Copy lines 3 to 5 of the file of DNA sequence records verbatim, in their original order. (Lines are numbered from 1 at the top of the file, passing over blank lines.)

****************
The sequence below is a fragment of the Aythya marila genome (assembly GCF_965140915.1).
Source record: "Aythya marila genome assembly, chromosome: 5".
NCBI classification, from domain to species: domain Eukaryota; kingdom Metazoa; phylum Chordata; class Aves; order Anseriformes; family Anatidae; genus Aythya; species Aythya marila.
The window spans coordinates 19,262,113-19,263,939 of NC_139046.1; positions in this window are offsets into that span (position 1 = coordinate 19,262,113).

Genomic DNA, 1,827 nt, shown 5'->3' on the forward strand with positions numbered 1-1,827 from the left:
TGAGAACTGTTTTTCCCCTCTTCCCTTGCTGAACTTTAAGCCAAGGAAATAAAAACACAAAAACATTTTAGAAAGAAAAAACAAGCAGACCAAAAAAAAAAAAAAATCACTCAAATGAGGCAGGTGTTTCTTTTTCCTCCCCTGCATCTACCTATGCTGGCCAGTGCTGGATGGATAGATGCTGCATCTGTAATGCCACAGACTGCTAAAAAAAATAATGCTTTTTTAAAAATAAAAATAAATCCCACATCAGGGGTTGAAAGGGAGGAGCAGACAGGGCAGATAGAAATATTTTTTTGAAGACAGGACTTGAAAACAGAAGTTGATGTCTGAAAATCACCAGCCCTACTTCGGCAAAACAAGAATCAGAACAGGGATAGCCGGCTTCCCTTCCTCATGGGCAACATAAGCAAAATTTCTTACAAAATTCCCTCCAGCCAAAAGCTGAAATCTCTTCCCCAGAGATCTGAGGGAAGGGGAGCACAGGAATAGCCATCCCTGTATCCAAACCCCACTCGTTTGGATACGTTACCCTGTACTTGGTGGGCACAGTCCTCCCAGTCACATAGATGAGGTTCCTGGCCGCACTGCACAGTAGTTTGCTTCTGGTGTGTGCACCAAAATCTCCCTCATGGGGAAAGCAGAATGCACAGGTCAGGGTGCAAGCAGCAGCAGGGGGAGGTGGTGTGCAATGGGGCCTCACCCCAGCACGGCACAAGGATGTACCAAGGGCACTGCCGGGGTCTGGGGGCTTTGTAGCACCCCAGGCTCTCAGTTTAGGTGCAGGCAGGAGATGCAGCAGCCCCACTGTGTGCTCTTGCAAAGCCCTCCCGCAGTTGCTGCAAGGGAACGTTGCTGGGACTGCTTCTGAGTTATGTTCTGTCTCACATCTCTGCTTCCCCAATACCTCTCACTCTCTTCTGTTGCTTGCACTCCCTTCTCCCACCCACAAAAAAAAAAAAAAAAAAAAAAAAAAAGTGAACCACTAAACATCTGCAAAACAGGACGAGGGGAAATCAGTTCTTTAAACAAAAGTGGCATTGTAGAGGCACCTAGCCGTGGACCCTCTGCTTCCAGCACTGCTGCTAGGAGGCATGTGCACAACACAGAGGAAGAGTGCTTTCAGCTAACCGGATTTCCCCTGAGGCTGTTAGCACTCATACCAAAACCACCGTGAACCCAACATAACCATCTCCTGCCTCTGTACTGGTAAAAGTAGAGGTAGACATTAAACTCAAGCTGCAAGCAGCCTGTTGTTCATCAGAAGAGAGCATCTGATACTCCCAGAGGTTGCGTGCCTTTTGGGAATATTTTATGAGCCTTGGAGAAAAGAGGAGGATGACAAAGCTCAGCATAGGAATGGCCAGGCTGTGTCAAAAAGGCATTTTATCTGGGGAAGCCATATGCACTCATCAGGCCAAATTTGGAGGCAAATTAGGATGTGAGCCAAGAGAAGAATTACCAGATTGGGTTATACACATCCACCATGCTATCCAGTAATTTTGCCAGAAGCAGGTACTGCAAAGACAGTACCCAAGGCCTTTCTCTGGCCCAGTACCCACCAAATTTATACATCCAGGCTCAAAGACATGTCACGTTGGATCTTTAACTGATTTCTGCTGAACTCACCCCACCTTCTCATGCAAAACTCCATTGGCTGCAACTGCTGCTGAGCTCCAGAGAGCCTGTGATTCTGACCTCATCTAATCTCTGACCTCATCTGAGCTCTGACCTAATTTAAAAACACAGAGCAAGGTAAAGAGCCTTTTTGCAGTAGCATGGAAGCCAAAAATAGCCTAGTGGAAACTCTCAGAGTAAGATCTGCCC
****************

NCBI classification, from domain to species: domain Eukaryota; kingdom Metazoa; phylum Chordata; class Aves; order Anseriformes; family Anatidae; genus Aythya; species Aythya marila.
The window spans coordinates 19,262,113-19,263,939 of NC_139046.1; positions in this window are offsets into that span (position 1 = coordinate 19,262,113).

Genomic DNA, 1,827 nt, shown 5'->3' on the forward strand with positions numbered 1-1,827 from the left: